The control unit 16 is connected to the register file 18, which include general purpose registers 29, control registers 30, an instruction pointer register 32, segment registers 34, interrupt descriptor table registers 36, and the debug control register 38. These registers and their functions are similar to those in the i486™ microprocessor, available from INTEL Corp. of Santa Clara, Calif.
In the preferred embodiment, the RESET pin 20 is hardware oriented; it is directly connected to the appropriate state elements 39, so that when RESET is asserted, each appropriate register is cleared almost immediately. In comparison, the INIT pin 14 is directly connected to the control unit 16, which controls operations within the microprocessor 10. When asserted, the INIT pin 14 performs a high priority interrupt within the control unit 16 after it is recognized.
FIG. 3 is flow chart that shows a flow of operations according to the method of the present invention, wherein the operational mode of the microprocessor 10 is switched to an initial mode (the "real" mode in the preferred embodiment). Beginning in an operation box 40, an electrical signal is applied to actuate the INIT pin 14. The electrical signal can be provided by any of a number of conventional devices, such as an I/O port in an IBM PC/AT, and the signal may be digital high or digital low. Next, in an operation box 42, an electrical signal is applied to the control circuit 16. An operational sequence is started, controlled by the control circuit 16, using a program in the microcode 26, wherein the registers in the register file 18 are set to their initial state, as illustrated in an operation box 44. The initial state for selected registers in the register file 18, for the preferred embodiment, is shown in a FIG. 4, which is a table showing specific registers and their initial state, for both INIT and RESET, in hexadecimal.
In the table of FIG. 4, it may be noticed that, for the registers 30,32,34,36,38, the INIT re-initialized state is identical to the RESET initialized state. In operation, the INIT re-initialization process accesses some of the microcode 26 that is programmed for RESET initialization. For the floating-point registers 25, a value is maintained that is identical to the value prior to applying the electrical signal to the INIT pin 14, unlike the RESET initialization state with self-test, wherein the floating point registers 25 are set to the specified state. Furthermore, for the cache 22, in the INIT re-initialization, the caches lines are maintained valid and the contents of the caches 22 remain undisturbed, unlike the RESET initialization which sets the contents invalid. For purposes of reference, it may be noticed that the initial state for RESET is identical to that of the i486™ microprocessor.
Referring again to FIG. 3, the flow chart of the INIT re-initialization process, an operation box 46 shows that the contents of the cache 46 are maintained valid, and an operation box 48 shows that the values in the floating point registers 25 are also maintained valid. Finally, in an operation box 50, data structures are set up that are appropriate to the real mode. The microprocessor 10 is now set to operate in the real mode.
As implemented in the preferred embodiment, the INIT re-initialization can be understood as a high priority interrupt that drastically affects certain registers in the microprocessor 10. Specifically, the microcode sequence 54 accesses some, but not all of the initialization microcode 56 that is normally used for RESET initializations. Thus, the INIT re-initialization microcode program 54 can be implemented utilizing RESET microcode program 56 already provided therein, with some additional control microcode programming. It may be noted that, in the preferred embodiment, since the INIT re-initialization acts as a high priority interrupt, the processor may not recognize it instantly; i.e., some time elapses between the actuation of the INIT pin 14 and when it is recognized by the control unit 16.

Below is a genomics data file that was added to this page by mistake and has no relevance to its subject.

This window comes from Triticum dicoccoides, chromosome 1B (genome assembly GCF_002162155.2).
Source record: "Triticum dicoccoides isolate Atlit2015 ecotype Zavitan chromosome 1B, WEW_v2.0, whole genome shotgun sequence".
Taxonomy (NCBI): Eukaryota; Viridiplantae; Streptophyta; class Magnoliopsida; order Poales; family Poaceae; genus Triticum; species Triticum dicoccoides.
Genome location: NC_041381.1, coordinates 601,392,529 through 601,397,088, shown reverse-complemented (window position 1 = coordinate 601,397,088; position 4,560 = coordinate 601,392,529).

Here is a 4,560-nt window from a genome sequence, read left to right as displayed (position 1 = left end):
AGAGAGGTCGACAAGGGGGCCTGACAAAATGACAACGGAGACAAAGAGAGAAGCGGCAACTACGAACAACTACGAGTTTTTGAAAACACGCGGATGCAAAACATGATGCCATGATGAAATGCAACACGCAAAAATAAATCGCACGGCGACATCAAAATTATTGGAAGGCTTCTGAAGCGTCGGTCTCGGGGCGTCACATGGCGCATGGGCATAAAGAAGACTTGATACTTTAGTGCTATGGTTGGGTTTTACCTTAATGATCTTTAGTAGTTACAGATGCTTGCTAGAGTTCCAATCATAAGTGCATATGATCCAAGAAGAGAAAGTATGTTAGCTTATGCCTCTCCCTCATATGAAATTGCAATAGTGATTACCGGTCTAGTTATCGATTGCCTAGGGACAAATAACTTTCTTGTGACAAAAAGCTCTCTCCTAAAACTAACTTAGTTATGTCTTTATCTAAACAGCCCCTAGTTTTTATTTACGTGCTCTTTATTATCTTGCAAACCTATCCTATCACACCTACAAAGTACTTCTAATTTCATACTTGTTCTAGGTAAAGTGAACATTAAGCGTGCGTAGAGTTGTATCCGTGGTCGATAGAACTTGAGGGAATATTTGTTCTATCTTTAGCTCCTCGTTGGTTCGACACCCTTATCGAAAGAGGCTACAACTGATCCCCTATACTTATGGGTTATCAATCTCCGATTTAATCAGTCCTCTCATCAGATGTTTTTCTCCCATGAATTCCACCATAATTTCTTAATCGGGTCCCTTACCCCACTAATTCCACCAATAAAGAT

In the preferred embodiment, the caches 22 are of the "write-back" type of cache as opposed to a "write-through" cache. As discussed in the background section of this document, both types of caches function similarly in reading data; however, when writing, a write-through cache updates both the cache and the main memory. In a write-back cache, the cache contents are updated without writing them to main memory. In write-back caching, writing the updated results to main memory occurs only when specific operations are performed, for example when new cache lines are allocated after the cache is already full.
The caches 22 in the preferred embodiment include a data cache 60 that stores frequently used data and a separate instruction cache 62 that stores frequently used instructions. In the preferred embodiment, the contents of both caches are maintained valid. For some applications, it may be sufficient to maintain only the contents of the data cache 60, and in other applications, it may be sufficient to maintain only the contents of the instruction cache 62. In other embodiments, the caches 22 may comprise only one cache for instructions and data, or, in still other embodiments, the caches 22 may comprise two or more caches.
The invention may be embodied in other specific forms without departing from its spirit or essential characteristics. The described embodiment is to be considered in all respects only as illustrative and not restrictive and the scope of the invention is, therefore, indicated by the appended claims rather than by the foregoing descriptions. All changes which come within the meaning and range of equivalency of the claims are to be embraced within their scope.
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|U.S. Classification||712/229, 711/166, 712/38|
|International Classification||G06F12/08, G06F1/18, G06F1/24, G06F9/455|
|Cooperative Classification||G06F9/45533, G06F1/24|
|European Classification||G06F9/455H, G06F1/24|
|Jan 21, 1997||CC||Certificate of correction|
|Mar 9, 2000||FPAY||Fee payment|
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|Mar 10, 2004||FPAY||Fee payment|
Year of fee payment: 8
|Mar 7, 2008||FPAY||Fee payment|
Year of fee payment: 12